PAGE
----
• Hippy

    James wrote:

    The only problem is that they did it again this year. At #40 they took Anton Lander, a soft swede. At #41 Nashville took 6′3″ 229 lb Zach Budish, who missed the season with a knee injury playing football yet still was projected to go 25-30. Compared to Keith Tkachuk. Why do we take the soft euros instead of big, strong, skilled north americans?
    I’m getting sick of it.

    Nicely said, James. The Oilers are absolutely loaded with sweetie-pie euros and small skilled (supposedly) forwards. With all the talk about needing to up our size and grit quotient why not take the chance on Zach Budish? Because there was no slam-dunk pick here isn't this the time to roll the dice on a big-time, physical, football-playing mentality forward. So when there's not a clear-cut consensus they take the smallish sweetie-pie? Then in the next round get their physical player who is only supposed to be a goon and that's all. Frustrating…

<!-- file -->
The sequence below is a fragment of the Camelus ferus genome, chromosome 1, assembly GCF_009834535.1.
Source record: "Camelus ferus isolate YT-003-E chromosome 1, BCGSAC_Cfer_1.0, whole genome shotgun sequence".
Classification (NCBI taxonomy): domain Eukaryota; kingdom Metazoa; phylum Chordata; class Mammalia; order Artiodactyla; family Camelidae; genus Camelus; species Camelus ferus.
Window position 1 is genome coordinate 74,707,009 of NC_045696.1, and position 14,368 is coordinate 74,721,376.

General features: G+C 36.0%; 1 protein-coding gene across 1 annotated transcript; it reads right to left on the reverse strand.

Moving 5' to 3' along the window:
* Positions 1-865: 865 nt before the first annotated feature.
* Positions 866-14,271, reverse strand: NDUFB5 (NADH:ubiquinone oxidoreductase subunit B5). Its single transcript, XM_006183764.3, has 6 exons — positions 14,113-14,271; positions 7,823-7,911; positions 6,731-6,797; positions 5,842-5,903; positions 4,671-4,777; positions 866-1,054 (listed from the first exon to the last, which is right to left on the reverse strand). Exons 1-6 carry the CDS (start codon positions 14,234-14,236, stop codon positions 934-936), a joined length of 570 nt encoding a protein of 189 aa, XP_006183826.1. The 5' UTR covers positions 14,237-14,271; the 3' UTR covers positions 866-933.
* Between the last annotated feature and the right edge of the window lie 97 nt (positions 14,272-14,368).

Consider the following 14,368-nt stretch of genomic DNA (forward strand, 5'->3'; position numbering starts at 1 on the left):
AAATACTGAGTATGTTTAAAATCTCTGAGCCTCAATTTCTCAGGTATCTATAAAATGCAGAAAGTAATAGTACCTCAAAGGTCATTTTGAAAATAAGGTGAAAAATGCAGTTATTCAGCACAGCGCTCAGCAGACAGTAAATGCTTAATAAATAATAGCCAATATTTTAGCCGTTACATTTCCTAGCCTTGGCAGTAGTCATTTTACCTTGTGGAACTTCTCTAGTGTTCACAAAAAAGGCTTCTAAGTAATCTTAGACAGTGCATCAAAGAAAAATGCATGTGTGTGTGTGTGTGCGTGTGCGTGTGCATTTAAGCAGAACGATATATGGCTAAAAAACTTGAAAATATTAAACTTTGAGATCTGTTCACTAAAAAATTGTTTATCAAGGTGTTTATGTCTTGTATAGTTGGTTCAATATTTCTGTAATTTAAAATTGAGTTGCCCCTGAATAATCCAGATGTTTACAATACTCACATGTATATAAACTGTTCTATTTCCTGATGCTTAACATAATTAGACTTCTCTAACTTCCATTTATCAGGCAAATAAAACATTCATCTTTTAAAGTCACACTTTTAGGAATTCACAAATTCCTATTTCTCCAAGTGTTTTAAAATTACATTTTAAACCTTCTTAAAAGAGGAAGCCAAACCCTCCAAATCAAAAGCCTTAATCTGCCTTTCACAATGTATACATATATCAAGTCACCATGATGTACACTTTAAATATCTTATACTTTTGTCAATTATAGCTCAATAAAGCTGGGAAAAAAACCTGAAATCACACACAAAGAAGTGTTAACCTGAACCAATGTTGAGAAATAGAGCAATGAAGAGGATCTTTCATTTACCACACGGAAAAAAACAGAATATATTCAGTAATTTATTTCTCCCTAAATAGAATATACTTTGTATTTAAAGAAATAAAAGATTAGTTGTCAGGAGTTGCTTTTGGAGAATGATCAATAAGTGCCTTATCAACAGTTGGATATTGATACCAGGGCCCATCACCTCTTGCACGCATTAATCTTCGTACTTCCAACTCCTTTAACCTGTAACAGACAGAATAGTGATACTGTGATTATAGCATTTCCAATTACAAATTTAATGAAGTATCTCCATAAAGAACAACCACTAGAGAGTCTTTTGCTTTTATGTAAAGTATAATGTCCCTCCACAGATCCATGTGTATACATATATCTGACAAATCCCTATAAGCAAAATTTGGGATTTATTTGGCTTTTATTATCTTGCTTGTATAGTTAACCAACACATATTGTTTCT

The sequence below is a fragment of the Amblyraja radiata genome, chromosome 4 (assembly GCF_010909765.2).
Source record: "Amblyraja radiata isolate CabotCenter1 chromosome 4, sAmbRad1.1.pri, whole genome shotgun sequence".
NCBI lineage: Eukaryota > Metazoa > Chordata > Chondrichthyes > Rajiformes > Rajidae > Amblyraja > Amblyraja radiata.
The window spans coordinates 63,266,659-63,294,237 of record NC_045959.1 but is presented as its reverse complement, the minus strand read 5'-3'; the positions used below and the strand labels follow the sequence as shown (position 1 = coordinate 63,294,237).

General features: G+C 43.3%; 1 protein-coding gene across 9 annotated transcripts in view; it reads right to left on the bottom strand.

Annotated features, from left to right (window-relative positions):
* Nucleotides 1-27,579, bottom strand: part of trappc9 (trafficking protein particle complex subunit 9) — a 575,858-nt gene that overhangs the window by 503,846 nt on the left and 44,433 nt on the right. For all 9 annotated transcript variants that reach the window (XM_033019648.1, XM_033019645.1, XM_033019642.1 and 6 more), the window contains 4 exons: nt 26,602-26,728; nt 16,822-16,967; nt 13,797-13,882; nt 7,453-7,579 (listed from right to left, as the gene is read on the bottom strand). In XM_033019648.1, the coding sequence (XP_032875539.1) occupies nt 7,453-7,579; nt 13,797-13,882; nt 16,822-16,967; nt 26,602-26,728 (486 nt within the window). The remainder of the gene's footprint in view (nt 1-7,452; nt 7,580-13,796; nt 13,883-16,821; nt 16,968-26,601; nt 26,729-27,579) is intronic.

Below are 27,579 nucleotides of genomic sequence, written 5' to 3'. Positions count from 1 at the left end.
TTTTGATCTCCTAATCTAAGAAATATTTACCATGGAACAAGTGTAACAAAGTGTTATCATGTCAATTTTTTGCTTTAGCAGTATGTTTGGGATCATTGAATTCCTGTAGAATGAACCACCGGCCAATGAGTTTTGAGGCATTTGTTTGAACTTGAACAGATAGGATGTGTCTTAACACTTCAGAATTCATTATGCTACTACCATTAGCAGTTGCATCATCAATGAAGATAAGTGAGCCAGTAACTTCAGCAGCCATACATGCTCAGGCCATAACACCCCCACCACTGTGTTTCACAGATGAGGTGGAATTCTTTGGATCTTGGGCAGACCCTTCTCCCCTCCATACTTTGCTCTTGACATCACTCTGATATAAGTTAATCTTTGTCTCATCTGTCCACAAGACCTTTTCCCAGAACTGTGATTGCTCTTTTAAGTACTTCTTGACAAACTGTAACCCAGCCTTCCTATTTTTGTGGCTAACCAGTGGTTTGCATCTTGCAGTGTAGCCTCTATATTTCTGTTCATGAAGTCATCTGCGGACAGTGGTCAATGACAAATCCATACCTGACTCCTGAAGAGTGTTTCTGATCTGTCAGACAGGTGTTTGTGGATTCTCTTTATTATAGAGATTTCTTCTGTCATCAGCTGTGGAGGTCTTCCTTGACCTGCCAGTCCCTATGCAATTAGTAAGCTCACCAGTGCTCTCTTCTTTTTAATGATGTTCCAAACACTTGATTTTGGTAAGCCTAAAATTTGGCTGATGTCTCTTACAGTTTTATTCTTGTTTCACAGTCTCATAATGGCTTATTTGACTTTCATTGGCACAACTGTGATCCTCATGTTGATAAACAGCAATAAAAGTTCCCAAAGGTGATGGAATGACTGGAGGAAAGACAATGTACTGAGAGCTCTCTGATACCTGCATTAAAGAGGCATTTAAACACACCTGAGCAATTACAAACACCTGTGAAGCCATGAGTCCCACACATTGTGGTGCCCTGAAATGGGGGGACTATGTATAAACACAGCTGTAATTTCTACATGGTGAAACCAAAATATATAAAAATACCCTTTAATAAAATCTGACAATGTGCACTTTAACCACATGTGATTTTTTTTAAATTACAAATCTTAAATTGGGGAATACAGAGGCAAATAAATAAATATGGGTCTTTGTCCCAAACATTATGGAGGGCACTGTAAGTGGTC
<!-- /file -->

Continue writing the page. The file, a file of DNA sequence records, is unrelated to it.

But, I will say this: the Oilers this year took the clear-cut favorite in the first round who was available and didn't pass him up (thank God). Time will tell but I am soooo much happier when the Oilers just take the best player available (according to nearly all reports outside of the Oilers organization). I just am not happy at all when the Oilers go outside of the norm because time has shown that we have a BRUTAL track record of going AGAINST the established scouting reports of draft prospects. I think we try to get too cute, and think too highly of our own opinions about our draft grades when history has shown we shouldn't. (If you're Detroit or New Jersey, then by all means go with your gut…but when you have a track record as lousy as ours has been over the years you better go get the guy that is the consensus pick!).

  • Hippy

    Darren wrote:

    James wrote: